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Inside the FIA’s Anti-Doping Initiative

Inside the FIA and WADA’s anti-doping policies for motorsports…

Photo: John Dagys

Photo: John Dagys

While less publicized in motorsport than other sports such as cycling, doping is still taken very seriously by the FIA, with Franck Montagny’s recent positive test for a derivative of cocaine being a prime example. (En Français)

There have been other sports car racing drivers in addition to the Frenchman who have faced severe consequences, including Tomas Enge and Luca Moro.

But what are the risks for drivers? How are the tests carried out? What is prohibited? And what role does the federation play?

At the center of it all is the World Anti-Doping Agency. Founded in 1999, the Montreal-based organization employs 55 people from 30 counties. The WADA’s mission is simple: a global campaign for a dope-free sport in collaboration with its partners.

There are three levels of the WADA. In Dec. 2010, a World Anti-Doping Code was established. Two years later, the FIA established a program in partnership with various federations, including the FFSA.

The FIA Web site provides an Anti-Doping e-learning course and quiz, which includes all of the key points drivers should be aware of.

There are two categories: What’s prohibited during a competition and outside of competition. Various substances are prohibited such as anabolic agents, growth hormones and blood components, chemical and physical manipulation and gene doping.

In competition, the following are prohibited: stimulants, narcotics, cannabinoids, glucocorticoids, beta-blockers (used in cardiology drugs that blocks the action of adrenaline). The maximum alcohol level allowed is 0.10 g/l, the same enforced in many other sporting competitions.

While drivers in F1 and WRC are more watched than others, any driver competing in a FIA-sanctioned event cam be tested in and out of competition, and some have to provide their locations during non-race weekends. This is the case for F1 drivers and WRC drivers who are designated to score manufacturer points.

The Anti-Doping Commission is headed by Jan Stovicek, with several members from different countries sitting on the committee, including representatives from Turkey, Italy, Australia, Spain, Great Britain, Trinidad and Tobago, Germany, India, Greece and Macedonia.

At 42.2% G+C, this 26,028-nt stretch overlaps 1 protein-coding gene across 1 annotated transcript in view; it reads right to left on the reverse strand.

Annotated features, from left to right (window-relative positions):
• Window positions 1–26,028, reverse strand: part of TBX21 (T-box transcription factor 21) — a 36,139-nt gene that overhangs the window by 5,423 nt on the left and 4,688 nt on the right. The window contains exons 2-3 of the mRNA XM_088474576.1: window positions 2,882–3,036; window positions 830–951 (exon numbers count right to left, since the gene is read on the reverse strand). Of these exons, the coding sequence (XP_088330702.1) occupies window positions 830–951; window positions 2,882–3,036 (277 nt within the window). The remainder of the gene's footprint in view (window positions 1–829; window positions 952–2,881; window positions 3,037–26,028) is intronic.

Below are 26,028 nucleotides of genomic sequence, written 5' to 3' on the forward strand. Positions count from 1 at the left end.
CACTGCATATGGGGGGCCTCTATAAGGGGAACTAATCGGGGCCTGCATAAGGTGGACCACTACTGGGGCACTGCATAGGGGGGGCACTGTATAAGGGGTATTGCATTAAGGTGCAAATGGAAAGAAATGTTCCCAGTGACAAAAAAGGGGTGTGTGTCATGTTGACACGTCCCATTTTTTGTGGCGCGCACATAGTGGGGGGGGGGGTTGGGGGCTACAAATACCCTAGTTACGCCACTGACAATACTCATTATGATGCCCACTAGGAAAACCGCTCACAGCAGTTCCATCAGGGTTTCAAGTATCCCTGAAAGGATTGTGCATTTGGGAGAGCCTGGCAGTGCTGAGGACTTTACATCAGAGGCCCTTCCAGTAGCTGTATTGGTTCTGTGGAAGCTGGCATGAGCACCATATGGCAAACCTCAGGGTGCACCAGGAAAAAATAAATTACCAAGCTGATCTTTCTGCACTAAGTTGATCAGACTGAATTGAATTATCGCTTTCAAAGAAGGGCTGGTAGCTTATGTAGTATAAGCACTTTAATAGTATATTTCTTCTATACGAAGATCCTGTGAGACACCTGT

Penalties depend on the severity of the offense.  Enge was suspended for 18 months after the Czech driver was found to have used stimulants following the FIA GT1 World Championship race in Spain.

More recently, Michael Zehe was given a two-year suspension after testing positive for hydrochlorothiazide (hypertensive) following last year’s Nürburgring 24, with the same penalty having been given to Norwegian drag racer Thomas Nataas.

Multiple drivers in U.S.-based championships, particularly NASCAR, where Jeremy Mayfield, AJ Allmendinger and Shane Hmiel among others have faced suspensions for doping as well.

The fate of Montagny, who admitted his use of cocaine, is still unclear, as the FIA has yet to throw down a final ruling, although it will likely be just as severe, if not worse, than the above examples.

While the 2014 numbers have yet to be released, 82 drivers, over 23 events, were tested, including drivers in the FIA WEC and FIA GT Series, with 21 drivers having been tested outside of competition.

Laurent Mercier (@LaurentMercier2) is the Editor-in-Chief of, the leading French-language source for the latest sports car racing news from around the world.


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